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I have images on my page. User can add more images onto the page by clicking a button. New images are added asynchronously. Initially, each image on page use a special class to be used when the image is loaded. After the image is loaded, that class is removed. Each image being loaded has the class imageLoading:

<img class="imageLoading" scr="someimage.png">

After those images are loaded, I remove that class (simplified code without details):

 $('img.imageLoading')
         .each(function(){ $(this)
         .load(function(){ $(this)
         .removeClass('imageLoading');
                               });});

Visually, I see that style is removed. But when I run the query again:

$('img.imageLoading')

I see via debugging that all images, not just loading ones, are returned, i.e. it works like I didn't remove the class for the images that were already loaded. I had a look into the page source, and I saw that actually in HTML the class was not removed, though removeClass() was called.

Is that behavior by design that all visual changes are applied but the class attribute is not removed in HTML code? If so, how it can be workarounded in this case. Or, probably, I missed something.

UPD Source code

I didn't resolved the problem yet, so post some code to show how it works and where the problem is. My code works this way (unimportant details removed):

Loading images are processed:

after page loading:

    <script type="text/javascript">
       $(function() { processLoadingImages(); })
   </script>

after asynchronous call:

function onRequestComplete(result) {
            var div = document.createElement('div');
            div.innerHTML = result;
            document.getElementById('images').appendChild(div);
            processLoadingImages();
        }

Processing images by processLoadingImages function:

function processLoadingImages() {
         $('img.loadingImage').each(function() {
        if (!imageLoaded($(this)[0])) {
            $(this).hide()
                .load(function() {
                    removeImageLoadingClasses(this);
                    $(this).fadeIn();
                });
        }
        else {
            removeImageLoadingClasses(this);
        }
    });
}
function removeImageLoadingClasses(jqueryObj) {
        jqueryObj.removeClass('loadingImage');
        jqueryObj.parents('div').removeClass('loadingImageContainer');      
    }
    function imageLoaded(img) {
        if (!img.complete)
            return false;
        if (typeof img.naturalWidth != 'undefined' && img.naturalWidth == 0)
            return false;
        return true;
    }

As you can see, for each image there is a div container with a class that is removed for loaded images. How did I check that the query retuns all images even those for which removeClass was called? I debugged imageLoaded function (see above), and it's always called for all the images.

share|improve this question
    
what do you mean by ` run the query again` ? – Reigel Jun 16 '10 at 8:35
    
It is run just after the asynchronous call, when user clicks a button, and new images are added to the end of content HTML and retrieved by the query to be processed. – Centro Jun 16 '10 at 8:43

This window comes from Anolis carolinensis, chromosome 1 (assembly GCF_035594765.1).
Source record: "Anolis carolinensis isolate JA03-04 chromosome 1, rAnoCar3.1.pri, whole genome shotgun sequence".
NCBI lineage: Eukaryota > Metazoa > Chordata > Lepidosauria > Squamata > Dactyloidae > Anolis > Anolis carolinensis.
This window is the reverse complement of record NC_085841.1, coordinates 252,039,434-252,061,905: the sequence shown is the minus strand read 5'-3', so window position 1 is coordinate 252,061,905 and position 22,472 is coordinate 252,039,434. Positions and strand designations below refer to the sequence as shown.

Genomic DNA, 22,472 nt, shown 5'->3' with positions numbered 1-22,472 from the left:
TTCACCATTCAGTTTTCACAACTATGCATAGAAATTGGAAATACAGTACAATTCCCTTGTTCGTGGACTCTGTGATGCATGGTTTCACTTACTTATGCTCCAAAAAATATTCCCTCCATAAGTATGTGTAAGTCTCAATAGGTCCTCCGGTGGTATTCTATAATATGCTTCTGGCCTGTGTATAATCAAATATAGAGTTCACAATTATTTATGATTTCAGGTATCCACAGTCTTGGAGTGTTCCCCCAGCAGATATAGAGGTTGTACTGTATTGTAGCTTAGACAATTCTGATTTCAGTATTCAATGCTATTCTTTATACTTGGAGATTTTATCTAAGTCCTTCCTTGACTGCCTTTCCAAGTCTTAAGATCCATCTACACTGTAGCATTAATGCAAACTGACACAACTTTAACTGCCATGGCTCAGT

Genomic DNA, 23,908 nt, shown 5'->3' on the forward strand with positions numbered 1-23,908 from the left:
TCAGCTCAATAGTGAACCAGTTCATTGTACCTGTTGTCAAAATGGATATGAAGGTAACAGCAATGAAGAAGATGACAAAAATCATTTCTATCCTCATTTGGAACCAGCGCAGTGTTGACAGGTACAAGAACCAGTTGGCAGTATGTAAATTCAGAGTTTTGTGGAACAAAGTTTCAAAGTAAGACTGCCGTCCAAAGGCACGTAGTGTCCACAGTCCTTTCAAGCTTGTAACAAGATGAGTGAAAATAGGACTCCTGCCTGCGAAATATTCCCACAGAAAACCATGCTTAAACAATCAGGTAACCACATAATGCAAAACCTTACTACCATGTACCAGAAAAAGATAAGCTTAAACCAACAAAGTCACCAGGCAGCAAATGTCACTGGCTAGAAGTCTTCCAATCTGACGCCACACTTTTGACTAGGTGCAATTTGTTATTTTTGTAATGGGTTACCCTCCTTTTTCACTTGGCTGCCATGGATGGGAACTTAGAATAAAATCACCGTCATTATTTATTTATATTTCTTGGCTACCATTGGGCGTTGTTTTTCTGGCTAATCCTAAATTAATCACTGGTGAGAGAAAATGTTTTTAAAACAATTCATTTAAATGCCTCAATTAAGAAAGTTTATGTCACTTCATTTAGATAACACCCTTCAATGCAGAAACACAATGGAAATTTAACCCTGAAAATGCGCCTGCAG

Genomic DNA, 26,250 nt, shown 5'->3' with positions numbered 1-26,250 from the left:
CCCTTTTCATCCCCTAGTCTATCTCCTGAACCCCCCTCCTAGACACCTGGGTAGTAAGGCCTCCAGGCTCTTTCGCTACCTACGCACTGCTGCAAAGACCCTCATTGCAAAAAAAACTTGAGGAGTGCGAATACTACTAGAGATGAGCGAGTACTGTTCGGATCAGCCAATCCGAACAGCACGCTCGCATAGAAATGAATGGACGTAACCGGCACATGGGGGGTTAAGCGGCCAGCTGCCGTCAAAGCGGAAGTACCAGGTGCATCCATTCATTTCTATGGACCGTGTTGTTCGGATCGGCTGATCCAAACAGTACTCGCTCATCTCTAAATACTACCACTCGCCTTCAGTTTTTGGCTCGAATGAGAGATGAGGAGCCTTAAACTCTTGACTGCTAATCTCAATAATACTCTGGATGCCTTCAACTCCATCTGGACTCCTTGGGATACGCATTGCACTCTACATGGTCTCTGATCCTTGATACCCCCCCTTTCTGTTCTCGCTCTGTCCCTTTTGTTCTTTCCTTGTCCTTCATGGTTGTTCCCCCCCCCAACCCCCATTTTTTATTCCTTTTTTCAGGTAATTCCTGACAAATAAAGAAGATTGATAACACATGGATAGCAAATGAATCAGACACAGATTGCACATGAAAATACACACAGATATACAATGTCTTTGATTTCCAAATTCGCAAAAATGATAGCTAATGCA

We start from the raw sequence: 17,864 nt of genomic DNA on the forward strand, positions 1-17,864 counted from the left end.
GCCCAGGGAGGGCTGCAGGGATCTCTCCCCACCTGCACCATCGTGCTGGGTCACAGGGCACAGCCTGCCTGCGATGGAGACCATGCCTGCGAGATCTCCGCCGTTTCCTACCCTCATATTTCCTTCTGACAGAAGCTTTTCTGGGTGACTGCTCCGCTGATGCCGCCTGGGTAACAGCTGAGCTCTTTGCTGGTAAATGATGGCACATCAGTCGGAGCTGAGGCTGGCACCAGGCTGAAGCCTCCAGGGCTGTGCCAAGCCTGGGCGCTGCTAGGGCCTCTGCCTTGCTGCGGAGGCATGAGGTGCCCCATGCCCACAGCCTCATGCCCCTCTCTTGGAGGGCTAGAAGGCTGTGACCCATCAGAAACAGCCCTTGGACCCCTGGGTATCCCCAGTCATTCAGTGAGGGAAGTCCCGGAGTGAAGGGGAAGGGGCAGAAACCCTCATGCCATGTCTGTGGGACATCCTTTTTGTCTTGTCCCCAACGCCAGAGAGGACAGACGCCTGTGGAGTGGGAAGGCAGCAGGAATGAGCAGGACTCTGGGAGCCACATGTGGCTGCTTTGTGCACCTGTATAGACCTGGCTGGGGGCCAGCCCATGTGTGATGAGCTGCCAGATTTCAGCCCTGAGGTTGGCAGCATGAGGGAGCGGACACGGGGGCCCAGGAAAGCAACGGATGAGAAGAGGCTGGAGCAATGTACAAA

up vote 3 down vote accepted

When you view the code in the browser, you see the original code sent by the server. You should see an instance of the DOM to verify that the class is there. You can do that easily in Firefox with Firebug.

Unless you have reloaded the page, the new query shouldn't match the images that the imageloading class was removed. Check also that the code that runs the removeClass method operates as expected. Firebug is a great tool to test such behaviour.

share|improve this answer
    
That's right, you'll see the original code without manipulation. Some browsers even do the http request again to fetch the source code. As suggested, use Firefox with the firebug extension to see what's happening to the DOM on runtime. getfirebug.com – Tim Büthe Jun 16 '10 at 8:42
    
OK, even when I don't see the changes, probably I'd have never seen, but the problem is that after the class removing nevertheless all images are returned. – Centro Jun 16 '10 at 8:48
    
Debug the script with Firebug to solve the problem yourself or post full source here to get some help. – kgiannakakis Jun 16 '10 at 8:50
    
I'm still trying to solve the problem by debugging. Also, I updated the post by adding more details on source. – Centro Jun 16 '10 at 11:22

try .removeClass('imageLoading'); in place of .removeClass('imageloading');

share|improve this answer
    
what??????????? WTF +1 but this one is not the issue... ;) – Reigel Jun 16 '10 at 8:39
    
css is case sensitive – Samuel De Backer Jun 16 '10 at 8:45
    
That's not the point, it's just a mistype. I'll edit it. – Centro Jun 16 '10 at 8:50

Inspect using a debugging utility like firebug and observe the result. Changes that you make to the DOM using javascript won't be reflected in page source.

share|improve this answer

Is that behavior by design that all visual changes are applied but the class attribute is not removed in HTML code?

answer: YES

with firebug in firefox, or web dev tools in google chrome, you can see the changes... but not the original code changes...

share|improve this answer

I'm sorry about much ado about nothing. I've just incorrectly passed the jQuery object into the subroutine:

removeImageLoadingClasses(this)

instead of

removeImageLoadingClasses($(this))

So it's okay now.

share|improve this answer

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